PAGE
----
Predicting risk in energy markets: Low-frequency data still matter
Štefan Lyócsa (),
Neda Todorova and
Tomáš Výrost ()
Applied Energy, 2021, vol. 282, issue PA, No S0306261920315567
Are high-frequency data always needed to generate precise forecasts of risk measures in energy markets? This study attempts to shed light on this question. We study whether energy market participants can rely on low-frequency volatility estimators when interested in two market risks: volatility and expected shortfall. Using ten years of data on four of the world’s most liquid energy futures contracts – the crude oil benchmarks West Texas Intermediate and Brent, as well as natural gas and heating oil futures – we provide conclusive evidence that while realized volatility models lead to much more accurate forecasts in the short term, medium- and longer-term forecasts based on daily ranges are comparable and, in some cases, even more accurate than their high-frequency counterparts that are computationally more intensive and that require costly data. Next, we present an application to predict extreme price declines - expected shortfall - with low-frequency volatility estimates. For that purpose, we propose a novel complete subset quantile regression model to predict multiple-day-ahead expected shortfall . Our back-testing results show that the new model leads to well-specified price decline forecasts, particularly when used with low-frequency volatility estimates. These results show that depending on the forecast horizon and purpose, low-frequency, publicly available, free of cost and easy to process volatility estimators still matter.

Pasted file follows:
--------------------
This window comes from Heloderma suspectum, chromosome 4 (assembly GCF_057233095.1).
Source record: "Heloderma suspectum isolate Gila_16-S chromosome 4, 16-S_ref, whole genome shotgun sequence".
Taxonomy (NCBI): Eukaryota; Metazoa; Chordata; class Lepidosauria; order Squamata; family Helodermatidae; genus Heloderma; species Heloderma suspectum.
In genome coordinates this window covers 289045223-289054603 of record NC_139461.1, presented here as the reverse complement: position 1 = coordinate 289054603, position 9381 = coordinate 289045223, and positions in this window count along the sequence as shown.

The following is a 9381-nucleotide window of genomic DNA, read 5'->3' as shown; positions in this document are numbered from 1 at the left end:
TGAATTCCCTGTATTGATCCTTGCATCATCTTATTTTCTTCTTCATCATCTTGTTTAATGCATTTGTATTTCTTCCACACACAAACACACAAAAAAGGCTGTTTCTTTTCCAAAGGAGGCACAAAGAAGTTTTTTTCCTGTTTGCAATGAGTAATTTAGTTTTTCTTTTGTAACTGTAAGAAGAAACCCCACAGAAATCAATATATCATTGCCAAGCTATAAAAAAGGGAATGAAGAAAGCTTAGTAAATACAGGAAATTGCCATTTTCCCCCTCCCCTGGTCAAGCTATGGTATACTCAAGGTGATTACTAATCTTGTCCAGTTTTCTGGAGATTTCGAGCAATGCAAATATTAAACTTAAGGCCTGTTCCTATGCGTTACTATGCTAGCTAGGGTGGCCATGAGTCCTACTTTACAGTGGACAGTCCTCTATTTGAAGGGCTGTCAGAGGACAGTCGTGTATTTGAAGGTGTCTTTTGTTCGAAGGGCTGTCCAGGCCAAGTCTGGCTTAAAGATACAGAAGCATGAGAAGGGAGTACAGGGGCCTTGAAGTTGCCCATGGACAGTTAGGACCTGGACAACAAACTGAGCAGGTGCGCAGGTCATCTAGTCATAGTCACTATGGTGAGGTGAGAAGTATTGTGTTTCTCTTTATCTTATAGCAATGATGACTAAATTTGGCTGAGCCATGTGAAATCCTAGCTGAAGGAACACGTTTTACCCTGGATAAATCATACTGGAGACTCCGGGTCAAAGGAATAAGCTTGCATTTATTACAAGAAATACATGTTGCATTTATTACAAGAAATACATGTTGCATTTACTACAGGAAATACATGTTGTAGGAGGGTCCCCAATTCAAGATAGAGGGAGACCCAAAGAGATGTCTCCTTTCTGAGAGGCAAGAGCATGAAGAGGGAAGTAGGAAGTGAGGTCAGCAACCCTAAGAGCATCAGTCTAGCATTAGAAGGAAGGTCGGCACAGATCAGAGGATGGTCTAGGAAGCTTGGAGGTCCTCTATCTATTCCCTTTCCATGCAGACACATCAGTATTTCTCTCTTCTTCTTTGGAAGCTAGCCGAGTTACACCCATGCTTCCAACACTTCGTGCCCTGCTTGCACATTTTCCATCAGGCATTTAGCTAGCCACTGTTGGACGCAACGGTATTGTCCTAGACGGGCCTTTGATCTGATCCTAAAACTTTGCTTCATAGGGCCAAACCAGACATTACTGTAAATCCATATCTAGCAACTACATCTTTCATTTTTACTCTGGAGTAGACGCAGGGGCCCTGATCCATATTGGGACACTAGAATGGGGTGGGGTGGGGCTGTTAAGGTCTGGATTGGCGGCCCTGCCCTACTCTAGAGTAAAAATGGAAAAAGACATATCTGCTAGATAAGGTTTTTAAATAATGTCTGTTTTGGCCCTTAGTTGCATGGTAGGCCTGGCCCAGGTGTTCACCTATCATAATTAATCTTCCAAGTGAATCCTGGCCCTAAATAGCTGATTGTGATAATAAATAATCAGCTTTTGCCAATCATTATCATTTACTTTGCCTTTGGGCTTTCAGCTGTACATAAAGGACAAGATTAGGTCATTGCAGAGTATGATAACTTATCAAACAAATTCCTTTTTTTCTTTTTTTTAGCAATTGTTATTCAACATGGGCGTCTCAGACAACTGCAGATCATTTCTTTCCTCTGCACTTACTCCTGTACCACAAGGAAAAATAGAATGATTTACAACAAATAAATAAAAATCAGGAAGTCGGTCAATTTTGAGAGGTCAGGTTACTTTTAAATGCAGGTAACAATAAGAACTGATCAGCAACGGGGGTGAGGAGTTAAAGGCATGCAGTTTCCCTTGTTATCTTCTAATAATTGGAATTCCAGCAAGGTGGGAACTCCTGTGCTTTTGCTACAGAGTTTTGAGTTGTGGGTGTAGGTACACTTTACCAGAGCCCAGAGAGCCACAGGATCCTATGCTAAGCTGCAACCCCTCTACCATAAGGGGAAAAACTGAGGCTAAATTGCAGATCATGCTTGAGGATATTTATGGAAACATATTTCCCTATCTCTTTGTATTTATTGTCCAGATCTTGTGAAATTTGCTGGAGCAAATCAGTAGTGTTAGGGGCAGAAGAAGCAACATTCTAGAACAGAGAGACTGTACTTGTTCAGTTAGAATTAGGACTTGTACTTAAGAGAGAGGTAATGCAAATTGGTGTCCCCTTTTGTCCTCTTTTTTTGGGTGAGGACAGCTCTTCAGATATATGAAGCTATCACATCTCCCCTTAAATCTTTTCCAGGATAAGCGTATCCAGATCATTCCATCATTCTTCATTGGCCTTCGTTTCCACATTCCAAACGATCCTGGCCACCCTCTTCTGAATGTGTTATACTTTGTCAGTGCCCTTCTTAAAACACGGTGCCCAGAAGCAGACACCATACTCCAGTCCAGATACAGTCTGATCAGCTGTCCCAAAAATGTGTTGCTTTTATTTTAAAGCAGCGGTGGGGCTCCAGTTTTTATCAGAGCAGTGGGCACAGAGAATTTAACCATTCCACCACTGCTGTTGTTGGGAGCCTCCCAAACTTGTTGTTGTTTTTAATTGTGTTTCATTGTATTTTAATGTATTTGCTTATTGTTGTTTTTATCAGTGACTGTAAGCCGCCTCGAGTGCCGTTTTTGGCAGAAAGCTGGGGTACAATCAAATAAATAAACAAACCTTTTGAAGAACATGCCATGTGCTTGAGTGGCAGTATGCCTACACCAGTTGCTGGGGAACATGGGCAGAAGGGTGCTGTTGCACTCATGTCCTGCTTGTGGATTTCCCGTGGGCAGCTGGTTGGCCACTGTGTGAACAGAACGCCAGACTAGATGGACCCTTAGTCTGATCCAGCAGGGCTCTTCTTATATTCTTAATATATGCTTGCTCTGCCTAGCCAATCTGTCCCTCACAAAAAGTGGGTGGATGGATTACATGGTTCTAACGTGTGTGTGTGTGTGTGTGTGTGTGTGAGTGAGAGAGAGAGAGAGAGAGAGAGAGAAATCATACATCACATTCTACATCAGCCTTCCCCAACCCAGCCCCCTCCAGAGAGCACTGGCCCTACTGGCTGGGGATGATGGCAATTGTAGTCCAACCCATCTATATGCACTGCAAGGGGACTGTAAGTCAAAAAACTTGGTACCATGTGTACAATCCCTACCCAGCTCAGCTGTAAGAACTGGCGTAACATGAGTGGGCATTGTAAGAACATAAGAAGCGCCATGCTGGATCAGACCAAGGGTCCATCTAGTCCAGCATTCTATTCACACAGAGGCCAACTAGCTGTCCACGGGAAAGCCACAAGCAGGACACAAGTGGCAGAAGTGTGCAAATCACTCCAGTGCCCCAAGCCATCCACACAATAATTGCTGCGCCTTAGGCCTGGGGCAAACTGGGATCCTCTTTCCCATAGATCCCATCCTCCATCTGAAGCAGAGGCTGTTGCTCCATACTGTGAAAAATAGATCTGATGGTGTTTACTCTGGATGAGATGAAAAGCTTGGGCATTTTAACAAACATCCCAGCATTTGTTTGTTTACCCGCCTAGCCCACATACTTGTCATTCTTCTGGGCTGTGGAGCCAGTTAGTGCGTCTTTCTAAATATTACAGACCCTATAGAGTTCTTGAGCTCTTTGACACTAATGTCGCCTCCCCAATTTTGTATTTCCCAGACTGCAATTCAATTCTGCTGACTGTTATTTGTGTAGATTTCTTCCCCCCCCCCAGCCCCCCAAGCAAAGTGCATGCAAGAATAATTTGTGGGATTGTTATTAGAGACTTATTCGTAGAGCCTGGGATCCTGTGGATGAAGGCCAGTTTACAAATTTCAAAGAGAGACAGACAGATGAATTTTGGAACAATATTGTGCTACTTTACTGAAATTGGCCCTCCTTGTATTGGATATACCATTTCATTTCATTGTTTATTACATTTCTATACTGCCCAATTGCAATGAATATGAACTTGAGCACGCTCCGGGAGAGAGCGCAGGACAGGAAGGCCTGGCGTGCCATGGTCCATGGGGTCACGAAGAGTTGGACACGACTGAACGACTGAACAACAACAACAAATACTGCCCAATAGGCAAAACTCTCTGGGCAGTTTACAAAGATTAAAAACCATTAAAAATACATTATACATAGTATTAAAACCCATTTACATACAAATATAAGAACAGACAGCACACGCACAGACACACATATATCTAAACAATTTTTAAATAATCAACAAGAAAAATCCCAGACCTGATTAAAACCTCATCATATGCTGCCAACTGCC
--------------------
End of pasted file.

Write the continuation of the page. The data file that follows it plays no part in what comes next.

Keywords: Daily price range; Realized volatility; Expected shortfall; Forecasting (search for similar items in EconPapers)
References: View references in EconPapers View complete reference list from CitEc
Citations: View citations in EconPapers (1) Track citations by RSS feed
Downloads: (external link)
Full text for ScienceDirect subscribers only
This item may be available elsewhere in EconPapers: Search for items with the same title.
Export reference: BibTeX
RIS (EndNote, ProCite, RefMan)
Persistent link: https://EconPapers.repec.org/RePEc:eee:appene:v:282:y:2021:i:pa:s0306261920315567
Ordering information: This journal article can be ordered from
http://www.elsevier. ... 405891/bibliographic
Access Statistics for this article
Applied Energy is currently edited by J. Yan
More articles in Applied Energy from Elsevier
Bibliographic data for series maintained by Nithya Sathishkumar ().